Even though Pixar’s latest effort, Coco, is another heartwarming animated tale aimed at family audiences, it does deal with often difficult subjects to discuss with kids, like death, grief, and memory loss. By most accounts, though, Coco is great, so don’t be afraid to see it with your children. But if you’re looking for some alternate recommendations, Christy Lemire has you covered.
Rating: PG, for thematic elements.
The latest animated extravaganza from Disney/Pixar is a visual delight, brimming with color, energy and magical creatures. But much of the film from director Lee Unkrich (Toy Story 3) also takes place in the Land of the Dead, which is full of talking, singing skeletons as well as spirit animals that can, at times, seem menacing. It’s all beautiful and often quite funny. But danger abounds as well as deeply sad moments about memory loss and death. Miguel (voiced by Anthony Gonzalez), a 12-year-old boy from a Mexican family full of shoemakers, dreams of becoming a musician like his idol, movie and singing star Ernesto de la Cruz (Benjamin Bratt). But his family has forbidden music in the house for generations because of a long-ago betrayal. On Dia de los Muertos – the traditional Day of the Dead – Miguel travels to the Land of the Dead to fulfill his destiny and learn his true identity. The skeletons are, for the most part, warm and friendly. Miguel’s ancestors, who’ve been watching over him, welcome him and help him get back home. But very young kids might find them frightening, as well as a giant, winged spirit animal that’s after Miguel. Scenes in which elderly relatives appear feeble, forgetful and on the brink of death might seem confusing to small children, but they also offer the opportunity to talk about the importance of honoring the cultural contributions of our ancestors. Fine for viewers around 5 or 6 and older.
If you’re looking for other films that deal with themes of loss, death, and the great beyond to share with your family, there are lots of great choices, including:
Rating: PG, for scary action and images, thematic elements, some rude humor and language.
The stop-motion animation films from LAIKA (Coraline, Kubo and the Two Strings) are painstakingly rendered and endlessly inventive. But they often have an off-kilter sense of humor and darker themes, which might work best for more mature kids. Here, in the studio’s second film, an 11-year-old misfit named Norman (voiced by Kodi Smit-McPhee) must use his ability to communicate with the dead to save his small New England town from a zombie invasion. But the place already was cursed, thanks to a centuries-old witch-hunt. Monsters abound, which clearly will be too frightening for very little kids. Children are almost constantly in peril and there are lots of dark shadows and jump scares. The creatures are grotesque – some have body parts that fall off — but that’s usually played for laughs. But Norman also has the opportunity to connect with his recently deceased grandmother (the great Elaine Stritch), who lingers in purgatory and serves as his friend and guide. It’s a touching relationship. ParaNorman also has valuable themes about understanding, tolerance and overcoming bullying. Fine for viewers around 8 and older.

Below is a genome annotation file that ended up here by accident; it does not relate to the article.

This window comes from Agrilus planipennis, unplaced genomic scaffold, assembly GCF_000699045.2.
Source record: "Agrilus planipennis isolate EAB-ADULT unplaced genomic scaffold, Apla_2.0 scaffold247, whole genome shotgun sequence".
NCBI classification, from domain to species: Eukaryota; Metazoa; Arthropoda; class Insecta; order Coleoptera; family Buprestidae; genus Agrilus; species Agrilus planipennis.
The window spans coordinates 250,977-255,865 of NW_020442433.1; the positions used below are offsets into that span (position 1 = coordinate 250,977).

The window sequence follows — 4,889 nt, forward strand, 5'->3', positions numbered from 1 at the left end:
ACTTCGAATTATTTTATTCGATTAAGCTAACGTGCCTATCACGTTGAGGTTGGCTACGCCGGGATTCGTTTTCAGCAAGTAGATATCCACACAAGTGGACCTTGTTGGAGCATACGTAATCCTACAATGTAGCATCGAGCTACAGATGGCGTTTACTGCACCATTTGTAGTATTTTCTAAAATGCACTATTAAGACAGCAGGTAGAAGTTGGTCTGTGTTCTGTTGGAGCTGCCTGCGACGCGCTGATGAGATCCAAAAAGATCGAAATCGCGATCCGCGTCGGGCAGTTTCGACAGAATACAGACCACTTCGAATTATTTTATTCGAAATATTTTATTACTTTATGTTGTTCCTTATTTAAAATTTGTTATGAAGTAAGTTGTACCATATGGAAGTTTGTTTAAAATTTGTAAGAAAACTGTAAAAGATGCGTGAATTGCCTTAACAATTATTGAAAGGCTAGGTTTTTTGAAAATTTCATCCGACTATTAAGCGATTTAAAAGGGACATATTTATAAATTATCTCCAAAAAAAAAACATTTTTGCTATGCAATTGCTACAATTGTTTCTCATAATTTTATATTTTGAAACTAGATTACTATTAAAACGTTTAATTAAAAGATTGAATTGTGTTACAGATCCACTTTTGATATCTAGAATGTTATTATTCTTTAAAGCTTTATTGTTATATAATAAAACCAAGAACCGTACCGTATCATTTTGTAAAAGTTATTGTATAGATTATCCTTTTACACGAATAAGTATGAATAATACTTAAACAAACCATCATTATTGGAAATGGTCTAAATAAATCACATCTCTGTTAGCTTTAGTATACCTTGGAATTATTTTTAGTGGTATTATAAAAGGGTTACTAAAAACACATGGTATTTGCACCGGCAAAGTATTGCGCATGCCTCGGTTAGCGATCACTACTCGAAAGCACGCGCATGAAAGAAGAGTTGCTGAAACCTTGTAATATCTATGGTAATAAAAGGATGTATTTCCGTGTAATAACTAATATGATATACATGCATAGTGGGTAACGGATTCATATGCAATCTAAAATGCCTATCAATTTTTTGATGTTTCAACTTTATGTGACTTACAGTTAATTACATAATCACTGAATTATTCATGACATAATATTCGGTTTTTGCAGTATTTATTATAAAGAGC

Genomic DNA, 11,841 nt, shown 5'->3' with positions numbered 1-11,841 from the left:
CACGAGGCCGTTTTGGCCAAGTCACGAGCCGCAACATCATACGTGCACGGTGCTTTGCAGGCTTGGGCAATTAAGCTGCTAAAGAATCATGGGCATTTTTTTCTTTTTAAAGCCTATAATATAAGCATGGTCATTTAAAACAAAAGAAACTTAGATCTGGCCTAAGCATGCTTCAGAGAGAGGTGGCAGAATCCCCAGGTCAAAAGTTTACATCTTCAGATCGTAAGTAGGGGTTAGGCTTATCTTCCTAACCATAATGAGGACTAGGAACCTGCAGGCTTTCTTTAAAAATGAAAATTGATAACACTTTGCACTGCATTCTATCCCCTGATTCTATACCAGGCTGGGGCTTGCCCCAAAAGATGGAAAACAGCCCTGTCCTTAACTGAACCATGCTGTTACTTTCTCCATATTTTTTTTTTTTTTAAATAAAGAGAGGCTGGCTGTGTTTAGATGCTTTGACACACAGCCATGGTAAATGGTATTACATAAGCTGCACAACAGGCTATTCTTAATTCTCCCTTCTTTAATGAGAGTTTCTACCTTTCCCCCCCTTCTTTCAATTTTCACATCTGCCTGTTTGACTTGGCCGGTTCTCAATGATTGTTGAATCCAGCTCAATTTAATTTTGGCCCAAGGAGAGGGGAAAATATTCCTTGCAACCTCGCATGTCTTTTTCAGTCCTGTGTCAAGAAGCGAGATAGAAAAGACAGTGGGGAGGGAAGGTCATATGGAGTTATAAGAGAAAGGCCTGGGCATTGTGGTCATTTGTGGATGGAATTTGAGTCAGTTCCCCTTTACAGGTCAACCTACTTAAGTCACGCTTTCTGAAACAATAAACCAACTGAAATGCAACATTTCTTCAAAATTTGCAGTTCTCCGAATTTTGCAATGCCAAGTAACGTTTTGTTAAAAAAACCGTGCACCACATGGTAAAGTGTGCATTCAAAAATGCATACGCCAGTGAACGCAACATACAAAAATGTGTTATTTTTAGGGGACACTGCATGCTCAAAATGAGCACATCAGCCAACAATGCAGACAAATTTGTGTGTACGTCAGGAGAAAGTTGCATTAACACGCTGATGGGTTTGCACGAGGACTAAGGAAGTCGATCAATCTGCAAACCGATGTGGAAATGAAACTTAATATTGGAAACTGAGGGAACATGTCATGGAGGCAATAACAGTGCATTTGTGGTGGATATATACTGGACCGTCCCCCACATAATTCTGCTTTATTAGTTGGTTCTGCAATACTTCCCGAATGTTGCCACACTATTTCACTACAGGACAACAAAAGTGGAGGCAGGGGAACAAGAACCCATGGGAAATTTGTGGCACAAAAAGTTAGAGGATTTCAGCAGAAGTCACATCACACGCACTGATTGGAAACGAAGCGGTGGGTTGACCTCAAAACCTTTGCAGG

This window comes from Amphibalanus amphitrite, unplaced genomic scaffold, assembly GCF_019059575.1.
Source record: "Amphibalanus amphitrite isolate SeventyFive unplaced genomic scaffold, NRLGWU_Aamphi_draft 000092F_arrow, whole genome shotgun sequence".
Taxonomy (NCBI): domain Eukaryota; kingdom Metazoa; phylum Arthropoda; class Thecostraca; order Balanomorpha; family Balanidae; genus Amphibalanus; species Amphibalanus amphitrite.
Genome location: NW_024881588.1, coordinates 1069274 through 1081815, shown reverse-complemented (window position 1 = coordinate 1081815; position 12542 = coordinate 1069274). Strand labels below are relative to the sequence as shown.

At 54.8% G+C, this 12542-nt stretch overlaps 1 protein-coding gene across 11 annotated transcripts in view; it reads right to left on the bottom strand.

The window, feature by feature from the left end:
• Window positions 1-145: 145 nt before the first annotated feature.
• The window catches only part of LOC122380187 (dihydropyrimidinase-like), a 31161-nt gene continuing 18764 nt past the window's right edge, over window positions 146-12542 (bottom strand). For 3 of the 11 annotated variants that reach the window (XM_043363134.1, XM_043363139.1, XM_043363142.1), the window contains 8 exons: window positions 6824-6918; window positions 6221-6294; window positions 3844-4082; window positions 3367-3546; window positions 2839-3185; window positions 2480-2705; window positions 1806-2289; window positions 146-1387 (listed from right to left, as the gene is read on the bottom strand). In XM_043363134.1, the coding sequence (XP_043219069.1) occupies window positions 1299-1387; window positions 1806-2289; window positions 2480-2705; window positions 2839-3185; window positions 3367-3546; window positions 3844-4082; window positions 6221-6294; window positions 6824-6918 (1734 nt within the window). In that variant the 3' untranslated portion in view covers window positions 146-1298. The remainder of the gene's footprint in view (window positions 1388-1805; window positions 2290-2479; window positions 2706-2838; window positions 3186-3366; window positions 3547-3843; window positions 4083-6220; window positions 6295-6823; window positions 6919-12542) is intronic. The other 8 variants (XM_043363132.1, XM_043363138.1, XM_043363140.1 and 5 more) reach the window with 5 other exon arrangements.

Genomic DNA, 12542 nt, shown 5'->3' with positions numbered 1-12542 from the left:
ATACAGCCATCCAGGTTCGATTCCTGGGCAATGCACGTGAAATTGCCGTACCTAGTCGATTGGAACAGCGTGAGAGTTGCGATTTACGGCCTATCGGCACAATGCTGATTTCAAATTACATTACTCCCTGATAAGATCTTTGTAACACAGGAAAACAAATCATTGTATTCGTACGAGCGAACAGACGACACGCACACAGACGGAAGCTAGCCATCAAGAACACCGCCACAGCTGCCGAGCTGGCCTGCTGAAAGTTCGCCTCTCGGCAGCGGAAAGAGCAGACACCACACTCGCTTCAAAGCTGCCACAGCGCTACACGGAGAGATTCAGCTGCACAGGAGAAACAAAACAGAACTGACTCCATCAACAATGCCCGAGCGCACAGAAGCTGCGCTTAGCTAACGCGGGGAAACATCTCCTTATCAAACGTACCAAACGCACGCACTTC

Rating: PG, for thematic elements, scary images and action.
Another stop-motion animated film, this time from the delightfully twisted mind of Tim Burton. Following the accidental death of his beloved dog, Sparky, 10-year-old Victor Frankenstein (voiced by Charlie Tahan) figures out how to bring his buddy back to life using his vast science knowledge. Sparky isn’t quite the same, though, and his reincarnation leads to an invasion of monstrous creatures. Burton’s film is gorgeous in crisp black-and-white, and the meticulous details are dazzling. Frankenweenie might be too scary for very young children; technically and thematically, it represents the best of what Burton has had to offer over his lengthy career. But it’s also a sweet story about the powerful bond between a boy and his dog, one that goes on even after death — a heartrending subject, to be sure, but one that Burton infuses with his trademark mix of lively energy and macabre laughs. The film also features a sympathetic, protective portrayal of an outsider and an affectionate skewering of the sanctity of suburbia. Fine for kids around 7 and older.
Have tissues handy: My Girl is a tearjerker, no matter how old you are. It’s also a sweet coming-of-age movie that’s a good fit for both girls and boys. Director Howard Zieff’s film is much better than its 50% Tomatometer score would suggest, thanks to its strong cast. Anna Chlumsky stars as Vada, a perky and bright pre-teen girl who’s obsessed with death in 1972. Her father (Dan Aykroyd) is a mortician, her mother died giving birth to her, and she’s a hypochondriac. (And, as in Coco, Vada has a grandmother who’s suffering from Alzheimer’s.) Her best friendship with a boy named Thomas J. (Macaulay Culkin) helps provide her with the comfort and stability that she needs, especially when Dad gets remarried to his new cosmetician (Jamie Lee Curtis). But a shocking, accidental death changes everything. Vada, a tomboy, is coming to terms with puberty, so there’s also some sort-of grown-up talk about body changes. My Girl may seem overly earnest, but it’s also a well-intentioned and direct film about moving through loss and grief toward understanding and redemption. Fine for viewers around 8 and older.